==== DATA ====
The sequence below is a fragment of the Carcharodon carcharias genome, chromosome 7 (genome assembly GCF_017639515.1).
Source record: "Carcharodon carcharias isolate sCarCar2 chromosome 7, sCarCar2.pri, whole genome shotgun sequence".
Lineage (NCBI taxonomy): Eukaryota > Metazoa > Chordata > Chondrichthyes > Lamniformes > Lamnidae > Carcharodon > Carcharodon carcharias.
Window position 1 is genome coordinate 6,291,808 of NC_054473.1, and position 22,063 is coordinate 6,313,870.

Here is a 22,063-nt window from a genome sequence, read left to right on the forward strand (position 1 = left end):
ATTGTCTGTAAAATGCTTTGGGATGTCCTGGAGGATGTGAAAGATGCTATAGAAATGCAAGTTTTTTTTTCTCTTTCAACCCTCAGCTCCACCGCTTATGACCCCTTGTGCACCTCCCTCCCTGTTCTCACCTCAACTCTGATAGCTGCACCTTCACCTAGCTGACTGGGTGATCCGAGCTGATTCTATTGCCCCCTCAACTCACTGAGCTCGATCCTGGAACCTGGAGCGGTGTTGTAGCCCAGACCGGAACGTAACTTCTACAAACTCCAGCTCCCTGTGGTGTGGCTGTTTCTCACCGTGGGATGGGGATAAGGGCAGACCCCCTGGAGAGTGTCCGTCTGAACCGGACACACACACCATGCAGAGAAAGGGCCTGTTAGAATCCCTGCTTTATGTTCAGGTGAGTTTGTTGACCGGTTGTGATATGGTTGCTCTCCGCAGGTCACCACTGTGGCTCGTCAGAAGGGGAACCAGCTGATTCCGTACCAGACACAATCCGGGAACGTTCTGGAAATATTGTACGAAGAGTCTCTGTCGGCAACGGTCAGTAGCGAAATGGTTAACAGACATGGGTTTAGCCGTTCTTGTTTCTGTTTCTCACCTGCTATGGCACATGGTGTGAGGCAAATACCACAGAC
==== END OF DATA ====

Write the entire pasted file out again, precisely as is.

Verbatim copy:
The sequence below is a fragment of the Carcharodon carcharias genome, chromosome 7 (genome assembly GCF_017639515.1).
Source record: "Carcharodon carcharias isolate sCarCar2 chromosome 7, sCarCar2.pri, whole genome shotgun sequence".
Lineage (NCBI taxonomy): Eukaryota > Metazoa > Chordata > Chondrichthyes > Lamniformes > Lamnidae > Carcharodon > Carcharodon carcharias.
Window position 1 is genome coordinate 6,291,808 of NC_054473.1, and position 22,063 is coordinate 6,313,870.

Here is a 22,063-nt window from a genome sequence, read left to right on the forward strand (position 1 = left end):
ATTGTCTGTAAAATGCTTTGGGATGTCCTGGAGGATGTGAAAGATGCTATAGAAATGCAAGTTTTTTTTTCTCTTTCAACCCTCAGCTCCACCGCTTATGACCCCTTGTGCACCTCCCTCCCTGTTCTCACCTCAACTCTGATAGCTGCACCTTCACCTAGCTGACTGGGTGATCCGAGCTGATTCTATTGCCCCCTCAACTCACTGAGCTCGATCCTGGAACCTGGAGCGGTGTTGTAGCCCAGACCGGAACGTAACTTCTACAAACTCCAGCTCCCTGTGGTGTGGCTGTTTCTCACCGTGGGATGGGGATAAGGGCAGACCCCCTGGAGAGTGTCCGTCTGAACCGGACACACACACCATGCAGAGAAAGGGCCTGTTAGAATCCCTGCTTTATGTTCAGGTGAGTTTGTTGACCGGTTGTGATATGGTTGCTCTCCGCAGGTCACCACTGTGGCTCGTCAGAAGGGGAACCAGCTGATTCCGTACCAGACACAATCCGGGAACGTTCTGGAAATATTGTACGAAGAGTCTCTGTCGGCAACGGTCAGTAGCGAAATGGTTAACAGACATGGGTTTAGCCGTTCTTGTTTCTGTTTCTCACCTGCTATGGCACATGGTGTGAGGCAAATACCACAGAC